Types of Evidence-Based Resources

Evidence-based resources (EBRs) are published reviews of intervention evaluations and studies to improve health that have evidence of effectiveness, feasibility, reach, sustainability, and transferability. Federal subject matter experts with multidisciplinary backgrounds and areas of expertise identified the Healthy People 2030 EBRs. 

Healthy People 2030 EBRs fall into 2 categories: 

  • Systematic reviews 
  • Non-systematic reviews 

Systematic reviews

Some EBRs are formal, comprehensive systematic reviews. A systematic review is a critical assessment of all research studies that address a particular issue.  

To perform systematic reviews, researchers use an organized method and specific criteria to find, gather, and evaluate a body of literature. Systematic reviews usually include a description of the overall findings, and they sometimes include a quantitative pooling of data, called a meta-analysis.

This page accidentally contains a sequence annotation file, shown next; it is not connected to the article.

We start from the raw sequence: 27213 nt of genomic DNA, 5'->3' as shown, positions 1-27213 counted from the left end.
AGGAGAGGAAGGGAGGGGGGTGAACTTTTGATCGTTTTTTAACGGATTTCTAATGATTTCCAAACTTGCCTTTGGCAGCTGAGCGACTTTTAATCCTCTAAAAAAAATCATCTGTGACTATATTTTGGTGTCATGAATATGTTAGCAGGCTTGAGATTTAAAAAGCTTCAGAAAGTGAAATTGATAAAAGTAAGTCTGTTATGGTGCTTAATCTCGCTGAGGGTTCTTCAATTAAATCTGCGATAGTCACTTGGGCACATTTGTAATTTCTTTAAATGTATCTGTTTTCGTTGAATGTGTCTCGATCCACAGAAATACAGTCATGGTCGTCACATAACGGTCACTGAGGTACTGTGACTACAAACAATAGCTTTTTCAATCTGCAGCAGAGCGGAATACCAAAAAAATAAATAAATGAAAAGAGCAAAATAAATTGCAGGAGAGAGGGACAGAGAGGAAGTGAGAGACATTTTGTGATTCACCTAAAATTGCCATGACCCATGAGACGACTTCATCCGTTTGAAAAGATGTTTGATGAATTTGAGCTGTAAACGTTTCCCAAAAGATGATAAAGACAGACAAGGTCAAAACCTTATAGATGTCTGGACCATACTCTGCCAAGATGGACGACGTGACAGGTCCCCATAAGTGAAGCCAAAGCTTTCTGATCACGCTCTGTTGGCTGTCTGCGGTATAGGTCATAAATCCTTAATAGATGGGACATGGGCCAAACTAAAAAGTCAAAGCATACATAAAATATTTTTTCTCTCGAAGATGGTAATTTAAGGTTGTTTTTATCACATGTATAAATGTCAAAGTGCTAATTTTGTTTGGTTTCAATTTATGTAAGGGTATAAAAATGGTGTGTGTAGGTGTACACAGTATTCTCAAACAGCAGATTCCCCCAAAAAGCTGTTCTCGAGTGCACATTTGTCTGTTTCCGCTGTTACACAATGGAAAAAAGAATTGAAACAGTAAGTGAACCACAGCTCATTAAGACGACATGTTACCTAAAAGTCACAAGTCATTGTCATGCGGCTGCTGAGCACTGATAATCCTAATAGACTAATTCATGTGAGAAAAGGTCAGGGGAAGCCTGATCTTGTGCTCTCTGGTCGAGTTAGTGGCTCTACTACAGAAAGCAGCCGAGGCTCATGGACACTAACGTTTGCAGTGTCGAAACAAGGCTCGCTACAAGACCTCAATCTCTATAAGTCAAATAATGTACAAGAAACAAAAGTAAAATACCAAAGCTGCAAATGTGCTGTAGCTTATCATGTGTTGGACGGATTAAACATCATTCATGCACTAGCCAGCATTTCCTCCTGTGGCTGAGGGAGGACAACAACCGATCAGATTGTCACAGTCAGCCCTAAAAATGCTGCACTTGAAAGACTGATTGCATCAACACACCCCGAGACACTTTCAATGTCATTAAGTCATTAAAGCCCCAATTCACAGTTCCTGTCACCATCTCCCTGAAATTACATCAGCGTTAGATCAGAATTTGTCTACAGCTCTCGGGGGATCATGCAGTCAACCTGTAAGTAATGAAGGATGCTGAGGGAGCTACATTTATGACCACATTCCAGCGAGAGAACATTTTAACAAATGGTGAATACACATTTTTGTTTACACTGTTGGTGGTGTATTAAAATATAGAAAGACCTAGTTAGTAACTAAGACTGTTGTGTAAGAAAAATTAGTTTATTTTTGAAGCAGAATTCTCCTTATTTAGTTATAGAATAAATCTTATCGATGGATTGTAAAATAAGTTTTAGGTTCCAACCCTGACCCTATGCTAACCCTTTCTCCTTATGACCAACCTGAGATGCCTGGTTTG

Examples of systematic reviews include:  

Non-systematic reviews

Other EBRs are non-systematic reviews. A non-systematic review is a critical assessment of some — but not all (i.e., non-comprehensive) — research studies that address a particular issue. Some non-systematic reviews include a meta-analysis, while others don’t. Federal initiatives and guidelines that are based on current science and address a public health problem can also be non-systematic reviews. 

Examples of non-systematic reviews include:

  • Scientific evidence briefs, such as from the National Academies of Science, Medicine, and Engineering
  • Workshop proceedings, such as from the National Institutes of Health
  • National health campaigns
  • National strategies to improve health
  • Science-based guidance documents